- Parker helped to write
- In the last couple of years, some observers
of business in Wisconsin have said that
- The PARKER Pen Co.'s name actually
is a misnomer because the company now realizes most of its revenues
and profits from Manpower Inc., the world's leading provider
of temporary services.
- The writing instrument side of PARKER
Pen's business has been hurting for
- several years, and selling the Writing
Instrument Group reportedly is one of the alternatives the company
is considering as it weighs possible cures for the ills of slumping
- Furthermore, the current president
and chief executive officer of PARKER Pen,
- Mitchell FROMSTEIN, came to
the company as president of Manpower, which had been newly acquired
- But the history of the pen company
and its many, innovative products has been
- entwined with Janesville's for almost
100 of the city's 150 years. And the company remains the leading
producer of "quality writing instruments" in most of
its many markets worldwide.
- In 1888, George S. PARKER taught
telegraphy in Janesville and sold John Holland
- pens to his students as a sideline.
He felt obligated to repair faulty pens. "This necessitated
my purchasing some simple tools, including a small scroll saw,
a lathe, cutter, etc.," he wrote several years before his
death in 1937.
became dismayed with the unreliability of the pens he sold. "With
- scroll saw, file and other tools, I
made up a feeder, eventually fitted it into a holder, and lo
and behold, it worked. What's more it worked well," PARKER
- Thus was born the first PARKER
pen, and a new chapter in Janesville history
- started to be written.
- The next year, he took out his first
pen patent and became a manufacturer. He had
- no sales force and lacked working capital,
but PARKER took advantage of Janesville's being a center
for regional travels. One of the city's many hotels was a gathering
place for traveling salesmen, and PARKER persuaded them
to carry his pens as a sideline.
- It was in 1892 that a local insurance
man tried to convince PARKER to cover
- himself and his business, but PARKER
begged off, saying he couldn't afford the policies. But the insurance
man, W. F. PALMER, took an interest in the business, which
badly needed capital.
- "Not a lot of capital was necessary
in the early days of the company," PARKER
- wrote. "I sold half an interest
in my patents and the little business for $1,000 to Mr. PALMER,
but he made the check out to The PARKER Pen Co. And so,
this $1,000 was used in the development of the business instead
of for me personally."
- They incorporated the company in 1892.
PARKER handled sales and advertising;
looked after finances and helped manage the company.
- For a few years, the business was located
in small quarters in what was known as
- the Opera House Block, but in 1898,
it bought a four-story double building on South Main
- Street and used the upper three floors
to make fountain pens and inks. In 1908, it was reported the
largest pen factory in the world, making $250,000 worth of pens
- In 1894, PARKER patented the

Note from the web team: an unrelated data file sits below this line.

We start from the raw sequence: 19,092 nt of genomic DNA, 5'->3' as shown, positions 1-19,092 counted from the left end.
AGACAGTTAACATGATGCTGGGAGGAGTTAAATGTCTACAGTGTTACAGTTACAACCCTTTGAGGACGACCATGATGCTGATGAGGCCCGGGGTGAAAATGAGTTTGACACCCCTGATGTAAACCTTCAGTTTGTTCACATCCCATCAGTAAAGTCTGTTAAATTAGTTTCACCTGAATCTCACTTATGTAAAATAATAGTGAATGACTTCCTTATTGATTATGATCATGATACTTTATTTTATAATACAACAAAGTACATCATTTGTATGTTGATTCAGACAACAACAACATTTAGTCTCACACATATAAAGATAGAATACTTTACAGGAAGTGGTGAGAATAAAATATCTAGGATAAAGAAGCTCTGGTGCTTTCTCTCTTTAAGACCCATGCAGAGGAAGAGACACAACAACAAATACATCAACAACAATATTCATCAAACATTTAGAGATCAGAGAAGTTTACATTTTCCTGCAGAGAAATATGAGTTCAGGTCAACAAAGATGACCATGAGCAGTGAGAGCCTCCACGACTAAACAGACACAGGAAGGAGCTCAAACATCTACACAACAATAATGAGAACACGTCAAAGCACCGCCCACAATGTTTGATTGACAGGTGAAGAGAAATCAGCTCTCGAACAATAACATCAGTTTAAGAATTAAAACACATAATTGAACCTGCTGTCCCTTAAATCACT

"Lucky Curve," which gave the young company a
- straight route to leadership in the
pen business and made Janesville known across the country as
its home. The pen drained the ink back into its reservoir when
carried upright in the user's pocket. It was the company's principal
product up until the 1920s.
- A 1908 history of Rock County reads
in part: "The success of the PARKER Pen
- Company has naturally caused other
manufacturers of fountain pens to locate in Janesville, the next
largest being the WILLIAMSON Pen Company, who have a factory
in the Corn Exchange block; and besides this there are the Century
Pen Company, H. B. SMITH Pen Company, the BURDICK
Pen Company and the SCRITCHFIELD Pen Company."
- In 1903, the company established the
first of what would become more than 100
- overseas distributors. The first was
- During World War I, the company introduced
the "Trench Pen" for use on European
- battlefields. A soldier would make
the ink in the pen's cap by mixing a pill with water.
- In 1918, the company's sales reached
$1 million for the first time. Last fiscal year,
- writing instrument sales topped $142
million, and revenue from Manpower added more than $700 million
to the company's balance sheet.
- The next year, PARKER Pen began
constructing a five-story building at [the]
- corner of Court Street and what became
PARKER Drive to house manufacturing and administrative
functions. Later a three-story clubhouse for employees was built.
- The company renovated and expanded
the bigger building in 1981-83 to house its
- worldwide headquarters. It demolished
the smaller building after an offer to sell it for $1 to anyone
who would move it found no takers.
- The company moved manufacturing to
its modern Arrow Park facility in 1953, and
- in 1983-84 it renovated that plant
with state-of-the-art automation and computers. Arrow Park provides
jobs for more than 400 people on three shifts.
- In 1923, PARKER Pen opened its
first foreign manufacturing plant in Toronto,
- Canada, and the next year it established
a subsidiary in England. As part of the company's restructuring
of the past few years, many of the foreign plants were closed.
New Haven, England, and Arrow Park remain as the company's two
main manufacturing and distribution facilities.
- At a facility in Meru, France, craftsmen
manufacture by hand the pens in PARKER's
- Premier Collection, which sell from
$95 to $2,500.
- But the most popular pen the company
ever made remains the Jotter, which was its
- entry into the ballpoint pen market
in 1954. More than 400 million Jotters have been sold throughout
- [Source: The
Janesville Gazette, August 14, 1985, p. 1G, 3G; Courtesy of
- In 1908, PARKER Pen Co. was
one of the top 15 companies in Janesville.
- For further information, I recommend
Parker Pen Company's Story" from
Jim's Fountain Pen Site.